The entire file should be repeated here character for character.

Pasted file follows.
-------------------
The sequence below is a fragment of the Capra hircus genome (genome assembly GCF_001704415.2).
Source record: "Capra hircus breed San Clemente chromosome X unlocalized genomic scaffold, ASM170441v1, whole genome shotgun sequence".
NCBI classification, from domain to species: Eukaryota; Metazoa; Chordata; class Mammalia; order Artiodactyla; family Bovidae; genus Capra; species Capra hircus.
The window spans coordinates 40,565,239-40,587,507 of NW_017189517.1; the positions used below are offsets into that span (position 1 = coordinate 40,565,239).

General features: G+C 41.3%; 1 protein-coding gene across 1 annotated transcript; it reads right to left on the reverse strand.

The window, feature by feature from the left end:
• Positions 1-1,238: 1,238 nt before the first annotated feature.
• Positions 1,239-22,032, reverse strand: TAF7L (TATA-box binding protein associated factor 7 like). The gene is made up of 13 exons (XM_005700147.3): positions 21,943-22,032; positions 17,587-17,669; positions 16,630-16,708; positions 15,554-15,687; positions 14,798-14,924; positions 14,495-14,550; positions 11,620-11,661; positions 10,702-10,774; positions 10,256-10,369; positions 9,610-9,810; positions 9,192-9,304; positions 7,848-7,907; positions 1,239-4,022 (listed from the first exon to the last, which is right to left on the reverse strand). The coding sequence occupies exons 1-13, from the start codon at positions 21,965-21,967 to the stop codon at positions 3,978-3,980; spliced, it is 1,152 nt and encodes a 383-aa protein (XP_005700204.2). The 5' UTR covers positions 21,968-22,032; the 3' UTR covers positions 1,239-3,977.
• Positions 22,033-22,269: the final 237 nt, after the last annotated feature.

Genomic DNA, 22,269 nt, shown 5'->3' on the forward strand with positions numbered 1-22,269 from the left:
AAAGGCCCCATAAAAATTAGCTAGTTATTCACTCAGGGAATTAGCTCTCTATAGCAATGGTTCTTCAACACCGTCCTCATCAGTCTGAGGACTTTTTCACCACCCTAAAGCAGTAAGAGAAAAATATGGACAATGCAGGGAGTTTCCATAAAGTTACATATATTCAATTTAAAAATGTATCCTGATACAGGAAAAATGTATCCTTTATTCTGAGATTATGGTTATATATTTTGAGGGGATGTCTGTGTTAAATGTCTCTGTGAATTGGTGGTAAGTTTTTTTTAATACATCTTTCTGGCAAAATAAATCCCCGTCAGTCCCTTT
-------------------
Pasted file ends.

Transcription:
The sequence below is a fragment of the Capra hircus genome (genome assembly GCF_001704415.2).
Source record: "Capra hircus breed San Clemente chromosome X unlocalized genomic scaffold, ASM170441v1, whole genome shotgun sequence".
NCBI classification, from domain to species: Eukaryota; Metazoa; Chordata; class Mammalia; order Artiodactyla; family Bovidae; genus Capra; species Capra hircus.
The window spans coordinates 40,565,239-40,587,507 of NW_017189517.1; the positions used below are offsets into that span (position 1 = coordinate 40,565,239).

General features: G+C 41.3%; 1 protein-coding gene across 1 annotated transcript; it reads right to left on the reverse strand.

The window, feature by feature from the left end:
• Positions 1-1,238: 1,238 nt before the first annotated feature.
• Positions 1,239-22,032, reverse strand: TAF7L (TATA-box binding protein associated factor 7 like). The gene is made up of 13 exons (XM_005700147.3): positions 21,943-22,032; positions 17,587-17,669; positions 16,630-16,708; positions 15,554-15,687; positions 14,798-14,924; positions 14,495-14,550; positions 11,620-11,661; positions 10,702-10,774; positions 10,256-10,369; positions 9,610-9,810; positions 9,192-9,304; positions 7,848-7,907; positions 1,239-4,022 (listed from the first exon to the last, which is right to left on the reverse strand). The coding sequence occupies exons 1-13, from the start codon at positions 21,965-21,967 to the stop codon at positions 3,978-3,980; spliced, it is 1,152 nt and encodes a 383-aa protein (XP_005700204.2). The 5' UTR covers positions 21,968-22,032; the 3' UTR covers positions 1,239-3,977.
• Positions 22,033-22,269: the final 237 nt, after the last annotated feature.

Genomic DNA, 22,269 nt, shown 5'->3' on the forward strand with positions numbered 1-22,269 from the left:
AAAGGCCCCATAAAAATTAGCTAGTTATTCACTCAGGGAATTAGCTCTCTATAGCAATGGTTCTTCAACACCGTCCTCATCAGTCTGAGGACTTTTTCACCACCCTAAAGCAGTAAGAGAAAAATATGGACAATGCAGGGAGTTTCCATAAAGTTACATATATTCAATTTAAAAATGTATCCTGATACAGGAAAAATGTATCCTTTATTCTGAGATTATGGTTATATATTTTGAGGGGATGTCTGTGTTAAATGTCTCTGTGAATTGGTGGTAAGTTTTTTTTAATACATCTTTCTGGCAAAATAAATCCCCGTCAGTCCCTTT